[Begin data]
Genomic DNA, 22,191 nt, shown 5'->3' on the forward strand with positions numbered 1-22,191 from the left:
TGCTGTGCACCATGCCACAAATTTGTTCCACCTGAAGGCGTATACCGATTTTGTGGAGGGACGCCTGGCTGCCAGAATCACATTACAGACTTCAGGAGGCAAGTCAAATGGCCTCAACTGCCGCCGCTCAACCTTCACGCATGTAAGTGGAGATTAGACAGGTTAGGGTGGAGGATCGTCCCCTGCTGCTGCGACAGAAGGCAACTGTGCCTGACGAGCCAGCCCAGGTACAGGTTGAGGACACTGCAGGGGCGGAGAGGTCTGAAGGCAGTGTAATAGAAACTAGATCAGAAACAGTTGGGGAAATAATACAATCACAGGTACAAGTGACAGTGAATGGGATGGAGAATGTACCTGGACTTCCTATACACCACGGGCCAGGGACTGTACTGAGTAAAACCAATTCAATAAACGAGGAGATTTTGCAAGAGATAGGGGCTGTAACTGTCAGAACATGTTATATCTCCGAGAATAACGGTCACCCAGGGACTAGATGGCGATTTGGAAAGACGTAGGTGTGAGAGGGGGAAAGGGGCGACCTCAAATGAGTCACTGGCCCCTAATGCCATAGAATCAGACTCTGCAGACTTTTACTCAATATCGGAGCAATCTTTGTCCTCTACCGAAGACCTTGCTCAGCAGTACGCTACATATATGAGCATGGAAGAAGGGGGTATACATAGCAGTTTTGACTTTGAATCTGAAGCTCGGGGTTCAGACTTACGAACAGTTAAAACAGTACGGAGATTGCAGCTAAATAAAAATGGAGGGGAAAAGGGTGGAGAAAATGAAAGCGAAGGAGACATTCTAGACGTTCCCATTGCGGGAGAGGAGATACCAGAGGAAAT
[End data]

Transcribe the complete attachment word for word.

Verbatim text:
Genomic DNA, 22,191 nt, shown 5'->3' on the forward strand with positions numbered 1-22,191 from the left:
TGCTGTGCACCATGCCACAAATTTGTTCCACCTGAAGGCGTATACCGATTTTGTGGAGGGACGCCTGGCTGCCAGAATCACATTACAGACTTCAGGAGGCAAGTCAAATGGCCTCAACTGCCGCCGCTCAACCTTCACGCATGTAAGTGGAGATTAGACAGGTTAGGGTGGAGGATCGTCCCCTGCTGCTGCGACAGAAGGCAACTGTGCCTGACGAGCCAGCCCAGGTACAGGTTGAGGACACTGCAGGGGCGGAGAGGTCTGAAGGCAGTGTAATAGAAACTAGATCAGAAACAGTTGGGGAAATAATACAATCACAGGTACAAGTGACAGTGAATGGGATGGAGAATGTACCTGGACTTCCTATACACCACGGGCCAGGGACTGTACTGAGTAAAACCAATTCAATAAACGAGGAGATTTTGCAAGAGATAGGGGCTGTAACTGTCAGAACATGTTATATCTCCGAGAATAACGGTCACCCAGGGACTAGATGGCGATTTGGAAAGACGTAGGTGTGAGAGGGGGAAAGGGGCGACCTCAAATGAGTCACTGGCCCCTAATGCCATAGAATCAGACTCTGCAGACTTTTACTCAATATCGGAGCAATCTTTGTCCTCTACCGAAGACCTTGCTCAGCAGTACGCTACATATATGAGCATGGAAGAAGGGGGTATACATAGCAGTTTTGACTTTGAATCTGAAGCTCGGGGTTCAGACTTACGAACAGTTAAAACAGTACGGAGATTGCAGCTAAATAAAAATGGAGGGGAAAAGGGTGGAGAAAATGAAAGCGAAGGAGACATTCTAGACGTTCCCATTGCGGGAGAGGAGATACCAGAGGAAAT